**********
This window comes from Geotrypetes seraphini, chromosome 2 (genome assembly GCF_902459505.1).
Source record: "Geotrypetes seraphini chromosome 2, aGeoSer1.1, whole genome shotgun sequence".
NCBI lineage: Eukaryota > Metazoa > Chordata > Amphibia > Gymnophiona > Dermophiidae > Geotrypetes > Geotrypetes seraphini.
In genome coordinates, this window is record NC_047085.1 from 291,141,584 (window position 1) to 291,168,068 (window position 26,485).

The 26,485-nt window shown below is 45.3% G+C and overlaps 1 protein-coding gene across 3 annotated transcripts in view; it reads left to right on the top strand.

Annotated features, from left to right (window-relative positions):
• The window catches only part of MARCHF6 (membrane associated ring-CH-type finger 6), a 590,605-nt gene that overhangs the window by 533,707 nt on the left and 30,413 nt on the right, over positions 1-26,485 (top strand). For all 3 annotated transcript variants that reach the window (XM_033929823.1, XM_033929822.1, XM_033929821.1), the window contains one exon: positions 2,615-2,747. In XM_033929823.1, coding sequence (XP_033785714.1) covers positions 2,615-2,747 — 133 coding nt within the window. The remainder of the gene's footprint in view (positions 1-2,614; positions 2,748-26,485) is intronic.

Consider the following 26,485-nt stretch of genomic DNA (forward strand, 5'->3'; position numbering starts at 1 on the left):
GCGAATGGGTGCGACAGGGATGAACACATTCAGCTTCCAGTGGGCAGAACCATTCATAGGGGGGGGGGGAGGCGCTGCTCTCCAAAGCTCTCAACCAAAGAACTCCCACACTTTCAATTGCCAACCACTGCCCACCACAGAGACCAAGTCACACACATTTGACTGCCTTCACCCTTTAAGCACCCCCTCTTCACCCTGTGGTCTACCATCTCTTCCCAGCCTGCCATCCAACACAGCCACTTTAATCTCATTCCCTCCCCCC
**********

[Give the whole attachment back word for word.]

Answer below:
This window comes from Geotrypetes seraphini, chromosome 2 (genome assembly GCF_902459505.1).
Source record: "Geotrypetes seraphini chromosome 2, aGeoSer1.1, whole genome shotgun sequence".
NCBI lineage: Eukaryota > Metazoa > Chordata > Amphibia > Gymnophiona > Dermophiidae > Geotrypetes > Geotrypetes seraphini.
In genome coordinates, this window is record NC_047085.1 from 291,141,584 (window position 1) to 291,168,068 (window position 26,485).

The 26,485-nt window shown below is 45.3% G+C and overlaps 1 protein-coding gene across 3 annotated transcripts in view; it reads left to right on the top strand.

Annotated features, from left to right (window-relative positions):
• The window catches only part of MARCHF6 (membrane associated ring-CH-type finger 6), a 590,605-nt gene that overhangs the window by 533,707 nt on the left and 30,413 nt on the right, over positions 1-26,485 (top strand). For all 3 annotated transcript variants that reach the window (XM_033929823.1, XM_033929822.1, XM_033929821.1), the window contains one exon: positions 2,615-2,747. In XM_033929823.1, coding sequence (XP_033785714.1) covers positions 2,615-2,747 — 133 coding nt within the window. The remainder of the gene's footprint in view (positions 1-2,614; positions 2,748-26,485) is intronic.

Consider the following 26,485-nt stretch of genomic DNA (forward strand, 5'->3'; position numbering starts at 1 on the left):
GCGAATGGGTGCGACAGGGATGAACACATTCAGCTTCCAGTGGGCAGAACCATTCATAGGGGGGGGGGGAGGCGCTGCTCTCCAAAGCTCTCAACCAAAGAACTCCCACACTTTCAATTGCCAACCACTGCCCACCACAGAGACCAAGTCACACACATTTGACTGCCTTCACCCTTTAAGCACCCCCTCTTCACCCTGTGGTCTACCATCTCTTCCCAGCCTGCCATCCAACACAGCCACTTTAATCTCATTCCCTCCCCCC